Sunday, February 3, 2013

Just Finished: The End of Your Life Book Club

I am so glad I was finally able to read The End of Your Life Book Club by Will Schwalbe. I had been hearing so many good things about this book and was really looking forward to reading it myself.

Here's what this book is all about:
“What are you reading?”
That’s the question Will Schwalbe asks his mother, Mary Anne, as they sit in the waiting room of the Memorial Sloan-Kettering Cancer Center. In 2007, Mary Anne returned from a humanitarian trip to Pakistan and Afghanistan suffering from what her doctors believed was a rare type of hepatitis. Months later she was diagnosed with a form of advanced pancreatic cancer, which is almost always fatal, often in six months or less.
This is the inspiring true story of a son and his mother, who start a “book club” that brings them together as her life comes to a close. Over the next two years, Will and Mary Anne carry on conversations that are both wide-ranging and deeply personal, prompted by an eclectic array of books and a shared passion for reading. Their list jumps from classic to popular, from poetry to mysteries, from fantastic to spiritual. The issues they discuss include questions of faith and courage as well as everyday topics such as expressing gratitude and learning to listen. Throughout, they are constantly reminded of the power of books to comfort us, astonish us, teach us, and tell us what we need to do with our lives and in the world. Reading isn’t the opposite of doing; it’s the opposite of dying.
Will and Mary Anne share their hopes and concerns with each other—and rediscover their lives—through their favorite books. When they read, they aren’t a sick person and a well person, but a mother and a son taking a journey together. The result is a profoundly moving tale of loss that is also a joyful, and often humorous, celebration of life: Will’s love letter to his mother, and theirs to the printed page.
This was such a powerful and interesting book. I wasn't sure how it would read - would it be a typical non-fiction read for me (I'm the slowest non-fiction reader) or would it flow more like a novel? It turned out to be the latter, which was great.

Mary Anne was such a strong woman. Not only when she was fighting cancer (though her strength shone then as well) but throughout her whole life. For example, she had no issue going off to war torn countries to help those affected by war. I could never ever do that. She saw, first hand, that so many people were suffering and became set on trying to make their lives better. I'm so glad that Will included some of the moments when Mary Anne was honoured for her work. It makes me happy to know she was recognized for her work before it was too late.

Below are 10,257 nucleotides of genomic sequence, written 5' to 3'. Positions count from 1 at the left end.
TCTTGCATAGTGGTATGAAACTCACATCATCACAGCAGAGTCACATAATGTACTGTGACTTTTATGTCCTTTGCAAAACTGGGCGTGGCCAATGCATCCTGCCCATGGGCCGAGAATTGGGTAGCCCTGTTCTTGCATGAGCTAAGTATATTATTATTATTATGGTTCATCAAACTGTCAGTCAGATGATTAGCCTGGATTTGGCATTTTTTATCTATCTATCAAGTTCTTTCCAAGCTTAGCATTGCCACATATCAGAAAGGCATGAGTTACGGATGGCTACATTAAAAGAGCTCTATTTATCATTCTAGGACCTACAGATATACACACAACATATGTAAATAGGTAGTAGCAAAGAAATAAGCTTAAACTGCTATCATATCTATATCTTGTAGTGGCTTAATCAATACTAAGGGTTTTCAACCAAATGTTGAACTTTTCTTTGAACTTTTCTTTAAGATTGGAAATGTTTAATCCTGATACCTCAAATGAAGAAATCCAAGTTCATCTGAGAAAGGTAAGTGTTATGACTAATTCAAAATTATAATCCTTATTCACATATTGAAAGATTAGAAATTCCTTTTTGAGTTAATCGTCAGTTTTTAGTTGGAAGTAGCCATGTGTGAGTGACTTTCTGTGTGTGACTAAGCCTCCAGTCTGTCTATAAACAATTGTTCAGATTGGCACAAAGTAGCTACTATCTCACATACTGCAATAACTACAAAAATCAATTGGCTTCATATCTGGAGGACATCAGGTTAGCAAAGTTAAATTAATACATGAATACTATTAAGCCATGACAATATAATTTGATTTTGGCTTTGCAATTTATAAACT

Even though I had no idea who Will was or who his mother was, I was still interested in their stories. I admit to thinking that, had Mary Anne not led the life she did this book would not have gotten written. Not only that, but I'm sure Will's connections in publishing helped as well. These thoughts seem negative and/or disrespectful but those were the thoughts I had and these posts are all about my thoughts on what I'm reading. Of course, that being said, I'm glad that this book was able to be published. It's one of those books that shows you there's a bit of hope and there are ways to make what little time you have left with someone more bearable and enjoyable.

The End of Your Life Book Club isn't just about books, of course, and that's what makes it a great read. Will Schwalbe clearly loved his mother and the fact that he chose to share this story with the world is wonderful. You might find a few new titles to pick up when you read this book but, ultimately, you'll remember how important family is and the next time you see your mom, dad, sister, brother, you might hug them a little tighter and ask the question that started all of this for Will and his mother - "What are you reading?" You never know where the conversation will end up.

*I received a copy of this book from Random House of Canada in exchange for an honest review*

1 comment:

  1. I wish I could articulate just how wonderful this book is. It's just lovely. Yes, there is some sadness, but it's not "drawn out" or used for narrative kick. It's just honest and pure and the story comes from the heart without being trite or sentimental. I highly recommend it- it's easily one of the best books I've read in a long, long time.

    Marlene Detierro (Gun Parts and Accessories)


Thanks for stopping by Books Etc.!